(NaturalNews) Arizona State University (ASU) has agreed to pay $700,000 to settle a lawsuit by an indigenous tribe claiming that the university misused its members' genetic material.
The settlement "is far more than dismissing a lawsuit," said Bernadine Jones, chair of Arizona's Havasupai tribe. "The settlement is the restoration of hope for my people, and the beginning of nation building for my tribe."
Back in the 1990s, more than 200 members of the 650-person Havasupai tribe donated blood samples to the university to aid in research for a diabetes cure. The research had been requested by a tribal member who had suffered from severe complications of the disease, including kidney failure and amputation of a leg. ASU used the blood to conduct DNA analysis, then concluded that high rates of diabetes among the Havasupai were unrelated to their genetics.
In 2003, tribal members learned that the university had gone on to reuse the blood samples, without consent, to research schizophrenia and inbreeding. It was also used to study scientific theories of Havasupai origins that contradict the tribe's traditions. Tribal members objected to the university, but were dissatisfied with the response they received. The tribe filed a lawsuit soon after asking for $50 million in damages. Individual tribal members later filed their own lawsuits seeking a total of $10 million.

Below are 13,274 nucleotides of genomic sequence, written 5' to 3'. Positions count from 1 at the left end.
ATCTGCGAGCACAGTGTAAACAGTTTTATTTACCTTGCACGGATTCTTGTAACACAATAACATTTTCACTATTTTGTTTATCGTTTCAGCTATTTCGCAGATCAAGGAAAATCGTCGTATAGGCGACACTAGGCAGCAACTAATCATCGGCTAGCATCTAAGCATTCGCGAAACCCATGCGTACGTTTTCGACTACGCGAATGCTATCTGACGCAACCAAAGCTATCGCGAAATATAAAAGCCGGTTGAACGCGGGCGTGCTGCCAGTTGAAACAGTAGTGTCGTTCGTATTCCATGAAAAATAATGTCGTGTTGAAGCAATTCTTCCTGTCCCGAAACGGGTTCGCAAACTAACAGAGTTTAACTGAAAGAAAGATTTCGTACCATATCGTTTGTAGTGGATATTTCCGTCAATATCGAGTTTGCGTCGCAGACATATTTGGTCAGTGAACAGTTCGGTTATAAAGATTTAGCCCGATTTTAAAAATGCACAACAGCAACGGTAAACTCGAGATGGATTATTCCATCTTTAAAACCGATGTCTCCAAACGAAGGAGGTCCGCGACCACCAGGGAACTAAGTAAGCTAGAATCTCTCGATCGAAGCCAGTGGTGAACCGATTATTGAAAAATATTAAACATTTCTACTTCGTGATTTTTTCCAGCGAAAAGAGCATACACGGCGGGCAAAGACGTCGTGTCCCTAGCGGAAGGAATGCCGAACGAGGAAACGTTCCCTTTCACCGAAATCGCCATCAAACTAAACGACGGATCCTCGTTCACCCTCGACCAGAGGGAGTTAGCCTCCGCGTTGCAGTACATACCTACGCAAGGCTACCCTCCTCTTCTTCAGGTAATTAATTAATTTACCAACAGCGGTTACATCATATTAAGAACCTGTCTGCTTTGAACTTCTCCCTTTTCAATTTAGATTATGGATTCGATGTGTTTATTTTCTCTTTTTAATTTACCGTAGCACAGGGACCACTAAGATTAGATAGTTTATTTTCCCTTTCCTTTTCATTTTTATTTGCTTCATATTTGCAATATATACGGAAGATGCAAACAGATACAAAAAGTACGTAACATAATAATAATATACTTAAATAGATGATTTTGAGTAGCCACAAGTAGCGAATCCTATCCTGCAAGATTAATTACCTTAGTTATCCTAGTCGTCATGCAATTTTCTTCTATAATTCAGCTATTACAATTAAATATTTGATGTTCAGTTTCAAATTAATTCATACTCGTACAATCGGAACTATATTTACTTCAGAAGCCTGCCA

In addition to paying $700,000 to the 41 plaintiffs, ASU has agreed to return all 200 blood samples and use its influence to help the tribe find third-party funding for a new health clinic and high school.
The returned blood samples will be buried in a sacred ceremony. In some cases, they will be interred with the remains of the people whose bodies they came from.
"Their spirits will no longer be locked in a cooler," plaintiff and tribal council member Carletta Tilousi said. "We are going to take them back down to Supai Canyon so they can rest in peace."